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The Spokesman-Review Newspaper
Spokane, Washington  Est. May 19, 1883

Rich Landers: Critter tracks read like story in the snow

Early Sunday morning while reading the newspaper, I contemplated several options for making the best of the day outdoors.

The decision was easy after calling the Mount Spokane State Park Nordic ski trails hotline, (509) 238-4025, for the recorded snow conditions report. When park manager Steve Christensen said 2 inches of new snow had coated the area overnight, I began rounding up my cross-country skiing gear.

The paper wasn’t the only reading I was going to do that morning.

Seeing what wildlife has written on a clean slate of snow is one of the most enjoyable reasons to head out on cross-country skis or snowshoes. The landscape is like a library shelf filled with natural history non-fiction ranging from comedies to tragedies.

Occasionally the stories will include graphic violence. Blood is hard to ignore on snow.

While most people sleep, great horned owls are feeding and rodents become meals. Little more than scattered hair was left of the white-tailed deer several coyotes had killed behind my house, but the entire drama was spelled out in the snow.

The deeper snow that bogged the deer down was tramped out as though a rugby scrum had occurred. The carcass had been tugged and dragged before being devoured. Some body parts were dragged away for more leisurely individual snacking.

Tracks apparently made by ravens and magpies indicated they got a piece of the action, too.

Mount Spokane’s blanket of new pristine snow left little to the imagination. Every critter movement on the ground overnight was exposed.

If I were after any sort of record in making a 15-kilometer loop through the trail system that morning, it would be for the most gawking. I’ve gawked a lot less on a hot summer day at a crowded beach.

Snowshoe hares had been on a wild romp that night, and squirrels were still busy after sunrise – their coming, going and rambling all recorded for a curious skier to appreciate.

Mountain grouse had been active that morning leaving lines of tracks that sometimes continued 40 and 50 yards before flying away, leaving wing prints at the launch site and divots resembling a bad 9-iron swing where they landed.

Good cross-country skiing technique suffers when you’re gawking and hoping to see a critter sitting on top of a fresh track below the trees. I nearly face-planted a couple of times, although getting an even closer look at the tracks in the snow wouldn’t have been a bad outcome.

A mountain lion had come up from darker woods and onto the Quartz Mountain Trail. The track was older, slightly filled by the new snow in the woods. A passage had been erased by the trail groomer before I saw where it continued upslope.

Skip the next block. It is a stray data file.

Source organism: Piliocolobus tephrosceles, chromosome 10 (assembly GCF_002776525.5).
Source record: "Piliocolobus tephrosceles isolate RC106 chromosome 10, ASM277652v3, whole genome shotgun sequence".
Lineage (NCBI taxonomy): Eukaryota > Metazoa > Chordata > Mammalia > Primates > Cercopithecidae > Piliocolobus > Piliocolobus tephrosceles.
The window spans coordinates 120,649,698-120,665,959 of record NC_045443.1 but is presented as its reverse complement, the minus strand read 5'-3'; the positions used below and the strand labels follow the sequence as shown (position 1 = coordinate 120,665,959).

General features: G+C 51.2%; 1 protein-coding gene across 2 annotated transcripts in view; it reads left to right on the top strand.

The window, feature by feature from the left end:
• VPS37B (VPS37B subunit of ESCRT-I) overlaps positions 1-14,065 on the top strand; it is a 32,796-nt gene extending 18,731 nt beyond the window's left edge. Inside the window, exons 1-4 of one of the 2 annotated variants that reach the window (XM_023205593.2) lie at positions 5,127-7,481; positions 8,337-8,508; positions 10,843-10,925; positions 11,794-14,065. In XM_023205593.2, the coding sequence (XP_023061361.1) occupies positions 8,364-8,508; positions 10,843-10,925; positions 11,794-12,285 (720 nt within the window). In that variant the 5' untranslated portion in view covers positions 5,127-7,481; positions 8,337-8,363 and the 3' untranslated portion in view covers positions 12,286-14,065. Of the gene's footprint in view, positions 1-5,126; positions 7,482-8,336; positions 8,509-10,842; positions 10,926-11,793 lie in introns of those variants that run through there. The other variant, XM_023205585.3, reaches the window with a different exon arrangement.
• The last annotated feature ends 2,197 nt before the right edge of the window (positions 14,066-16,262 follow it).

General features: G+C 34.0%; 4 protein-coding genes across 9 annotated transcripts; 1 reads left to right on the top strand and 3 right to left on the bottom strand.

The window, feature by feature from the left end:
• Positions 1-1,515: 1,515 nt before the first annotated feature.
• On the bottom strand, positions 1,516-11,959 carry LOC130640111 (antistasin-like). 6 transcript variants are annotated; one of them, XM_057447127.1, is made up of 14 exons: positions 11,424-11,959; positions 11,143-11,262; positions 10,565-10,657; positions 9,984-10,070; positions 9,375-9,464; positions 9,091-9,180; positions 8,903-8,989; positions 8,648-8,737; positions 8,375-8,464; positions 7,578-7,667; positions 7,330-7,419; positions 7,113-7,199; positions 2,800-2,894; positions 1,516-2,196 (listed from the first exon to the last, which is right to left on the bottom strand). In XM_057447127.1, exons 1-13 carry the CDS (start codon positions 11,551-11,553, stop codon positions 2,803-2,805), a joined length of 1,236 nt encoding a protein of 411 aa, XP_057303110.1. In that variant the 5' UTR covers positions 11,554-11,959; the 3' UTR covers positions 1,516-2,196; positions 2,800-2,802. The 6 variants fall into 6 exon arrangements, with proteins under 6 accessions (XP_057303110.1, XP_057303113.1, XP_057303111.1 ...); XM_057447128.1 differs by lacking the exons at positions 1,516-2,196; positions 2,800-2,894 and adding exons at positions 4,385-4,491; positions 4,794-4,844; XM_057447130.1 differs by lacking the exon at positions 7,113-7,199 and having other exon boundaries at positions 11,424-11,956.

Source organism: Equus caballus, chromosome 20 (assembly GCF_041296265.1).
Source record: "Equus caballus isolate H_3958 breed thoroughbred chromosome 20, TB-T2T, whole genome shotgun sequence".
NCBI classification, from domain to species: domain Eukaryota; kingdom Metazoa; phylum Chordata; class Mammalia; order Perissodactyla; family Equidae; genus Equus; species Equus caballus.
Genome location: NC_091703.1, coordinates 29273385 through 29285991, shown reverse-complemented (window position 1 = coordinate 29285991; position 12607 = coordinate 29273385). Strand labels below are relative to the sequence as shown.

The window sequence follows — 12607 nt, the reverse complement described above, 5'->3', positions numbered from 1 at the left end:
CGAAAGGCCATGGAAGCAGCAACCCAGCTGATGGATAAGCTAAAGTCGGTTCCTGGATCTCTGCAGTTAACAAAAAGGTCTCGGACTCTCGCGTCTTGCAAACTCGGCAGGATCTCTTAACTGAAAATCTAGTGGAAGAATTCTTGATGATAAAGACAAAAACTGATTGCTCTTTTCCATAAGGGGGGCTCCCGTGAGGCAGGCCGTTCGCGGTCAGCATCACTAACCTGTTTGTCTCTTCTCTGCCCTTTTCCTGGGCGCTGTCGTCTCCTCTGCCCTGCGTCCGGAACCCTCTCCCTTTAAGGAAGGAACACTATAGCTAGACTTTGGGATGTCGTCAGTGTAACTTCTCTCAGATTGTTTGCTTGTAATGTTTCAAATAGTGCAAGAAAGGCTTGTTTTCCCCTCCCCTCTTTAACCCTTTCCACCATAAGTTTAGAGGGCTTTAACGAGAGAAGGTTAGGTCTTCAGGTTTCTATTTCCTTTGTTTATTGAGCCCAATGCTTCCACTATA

I paused over the big cat’s track after snapping a photo. Skiing out in that remote portion of the trail system might be best with a buddy, especially early in the morning and late in the afternoon, I thought, as I suddenly felt the weight of winter-woods solitude.

On another aspect of the mountain, the tracks of a ermine brought a smile to my face. They were fresh and sometimes so crisp I could distinguish the little toes.

Ermine also are known as short-tailed weasels. Their fur turns immaculately white in winter except for the black tip on their tails. They make a bounding four-footed track that’s smaller than a tennis ball, yet ounce-for-ounce they’re one of the most efficient hunters in the forest.

During one hour of my morning tracking bliss on the edges of the trail system, I encountered only two other people. They were fit skaters getting fitter by racking up kilometers. They whizzed by. I wasn’t offended by their lack of interest for what I was reading. They may have browsed a chapter or two later during a water break.

Nature is a prolific writer. Its work was everywhere.

As I started to loop back, up through the snowshoe hare-rich slopes of Mica Road and Moose Meadows, I met friends on the trail who’d seen a bobcat track out on Outer Limits. They were very proud of their sighting.

“Well, I saw a moose track in town as I drove up this morning,” I said, puffing out my chest a little, not to be outdone.

“We saw a wolf track cross the ski trails three weeks ago,” one friend said as the three other buddies nodded their heads in agreement.

That sort of one-upmanship and piling on probably goes on a book clubs, too. Every group seems to have an authority on War and Peace.

I’ll call each one of my friends when I see my first bear track this spring.

Meantime, what have you read lately?

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